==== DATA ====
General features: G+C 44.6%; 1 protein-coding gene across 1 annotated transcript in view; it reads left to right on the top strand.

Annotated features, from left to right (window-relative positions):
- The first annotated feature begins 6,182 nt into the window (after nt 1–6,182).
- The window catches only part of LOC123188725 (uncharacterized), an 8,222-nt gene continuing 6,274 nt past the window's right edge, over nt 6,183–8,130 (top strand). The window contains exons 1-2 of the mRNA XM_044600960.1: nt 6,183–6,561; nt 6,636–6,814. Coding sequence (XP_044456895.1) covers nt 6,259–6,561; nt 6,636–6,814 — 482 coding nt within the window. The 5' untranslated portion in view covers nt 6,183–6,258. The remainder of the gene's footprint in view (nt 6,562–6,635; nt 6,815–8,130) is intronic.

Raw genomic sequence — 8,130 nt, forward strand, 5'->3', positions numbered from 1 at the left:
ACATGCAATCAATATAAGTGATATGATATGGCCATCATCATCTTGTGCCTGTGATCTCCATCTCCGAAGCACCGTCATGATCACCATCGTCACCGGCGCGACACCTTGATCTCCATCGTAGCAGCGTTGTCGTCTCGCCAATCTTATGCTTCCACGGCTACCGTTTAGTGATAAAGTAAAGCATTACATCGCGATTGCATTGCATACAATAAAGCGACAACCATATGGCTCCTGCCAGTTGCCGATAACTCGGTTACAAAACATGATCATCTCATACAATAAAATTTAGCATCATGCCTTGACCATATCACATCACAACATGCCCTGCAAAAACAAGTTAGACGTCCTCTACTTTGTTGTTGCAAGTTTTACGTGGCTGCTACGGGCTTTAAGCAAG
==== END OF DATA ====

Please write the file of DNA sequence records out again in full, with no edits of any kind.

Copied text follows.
General features: G+C 44.6%; 1 protein-coding gene across 1 annotated transcript in view; it reads left to right on the top strand.

Annotated features, from left to right (window-relative positions):
- The first annotated feature begins 6,182 nt into the window (after nt 1–6,182).
- The window catches only part of LOC123188725 (uncharacterized), an 8,222-nt gene continuing 6,274 nt past the window's right edge, over nt 6,183–8,130 (top strand). The window contains exons 1-2 of the mRNA XM_044600960.1: nt 6,183–6,561; nt 6,636–6,814. Coding sequence (XP_044456895.1) covers nt 6,259–6,561; nt 6,636–6,814 — 482 coding nt within the window. The 5' untranslated portion in view covers nt 6,183–6,258. The remainder of the gene's footprint in view (nt 6,562–6,635; nt 6,815–8,130) is intronic.

Raw genomic sequence — 8,130 nt, forward strand, 5'->3', positions numbered from 1 at the left:
ACATGCAATCAATATAAGTGATATGATATGGCCATCATCATCTTGTGCCTGTGATCTCCATCTCCGAAGCACCGTCATGATCACCATCGTCACCGGCGCGACACCTTGATCTCCATCGTAGCAGCGTTGTCGTCTCGCCAATCTTATGCTTCCACGGCTACCGTTTAGTGATAAAGTAAAGCATTACATCGCGATTGCATTGCATACAATAAAGCGACAACCATATGGCTCCTGCCAGTTGCCGATAACTCGGTTACAAAACATGATCATCTCATACAATAAAATTTAGCATCATGCCTTGACCATATCACATCACAACATGCCCTGCAAAAACAAGTTAGACGTCCTCTACTTTGTTGTTGCAAGTTTTACGTGGCTGCTACGGGCTTTAAGCAAG